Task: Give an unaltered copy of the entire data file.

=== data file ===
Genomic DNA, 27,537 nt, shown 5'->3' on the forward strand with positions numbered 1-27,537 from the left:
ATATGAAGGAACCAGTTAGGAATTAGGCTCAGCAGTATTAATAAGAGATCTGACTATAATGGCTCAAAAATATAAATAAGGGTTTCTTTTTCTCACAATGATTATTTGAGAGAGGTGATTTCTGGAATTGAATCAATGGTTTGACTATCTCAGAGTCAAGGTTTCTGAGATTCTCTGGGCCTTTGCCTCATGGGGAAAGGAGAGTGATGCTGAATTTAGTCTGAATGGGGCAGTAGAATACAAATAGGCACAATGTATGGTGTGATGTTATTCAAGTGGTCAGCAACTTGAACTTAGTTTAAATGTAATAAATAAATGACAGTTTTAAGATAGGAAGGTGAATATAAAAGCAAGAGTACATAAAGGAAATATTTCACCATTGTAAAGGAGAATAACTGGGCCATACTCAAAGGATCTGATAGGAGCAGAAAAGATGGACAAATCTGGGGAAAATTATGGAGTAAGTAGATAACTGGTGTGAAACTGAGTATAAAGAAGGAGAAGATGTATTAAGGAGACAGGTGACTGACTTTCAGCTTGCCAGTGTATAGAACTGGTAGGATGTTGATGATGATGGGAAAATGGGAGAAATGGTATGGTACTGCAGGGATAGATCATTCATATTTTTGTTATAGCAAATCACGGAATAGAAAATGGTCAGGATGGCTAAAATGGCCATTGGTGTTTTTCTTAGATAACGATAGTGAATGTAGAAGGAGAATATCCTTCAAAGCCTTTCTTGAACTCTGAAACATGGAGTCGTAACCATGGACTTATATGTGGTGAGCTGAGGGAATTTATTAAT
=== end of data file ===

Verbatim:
Genomic DNA, 27,537 nt, shown 5'->3' on the forward strand with positions numbered 1-27,537 from the left:
ATATGAAGGAACCAGTTAGGAATTAGGCTCAGCAGTATTAATAAGAGATCTGACTATAATGGCTCAAAAATATAAATAAGGGTTTCTTTTTCTCACAATGATTATTTGAGAGAGGTGATTTCTGGAATTGAATCAATGGTTTGACTATCTCAGAGTCAAGGTTTCTGAGATTCTCTGGGCCTTTGCCTCATGGGGAAAGGAGAGTGATGCTGAATTTAGTCTGAATGGGGCAGTAGAATACAAATAGGCACAATGTATGGTGTGATGTTATTCAAGTGGTCAGCAACTTGAACTTAGTTTAAATGTAATAAATAAATGACAGTTTTAAGATAGGAAGGTGAATATAAAAGCAAGAGTACATAAAGGAAATATTTCACCATTGTAAAGGAGAATAACTGGGCCATACTCAAAGGATCTGATAGGAGCAGAAAAGATGGACAAATCTGGGGAAAATTATGGAGTAAGTAGATAACTGGTGTGAAACTGAGTATAAAGAAGGAGAAGATGTATTAAGGAGACAGGTGACTGACTTTCAGCTTGCCAGTGTATAGAACTGGTAGGATGTTGATGATGATGGGAAAATGGGAGAAATGGTATGGTACTGCAGGGATAGATCATTCATATTTTTGTTATAGCAAATCACGGAATAGAAAATGGTCAGGATGGCTAAAATGGCCATTGGTGTTTTTCTTAGATAACGATAGTGAATGTAGAAGGAGAATATCCTTCAAAGCCTTTCTTGAACTCTGAAACATGGAGTCGTAACCATGGACTTATATGTGGTGAGCTGAGGGAATTTATTAAT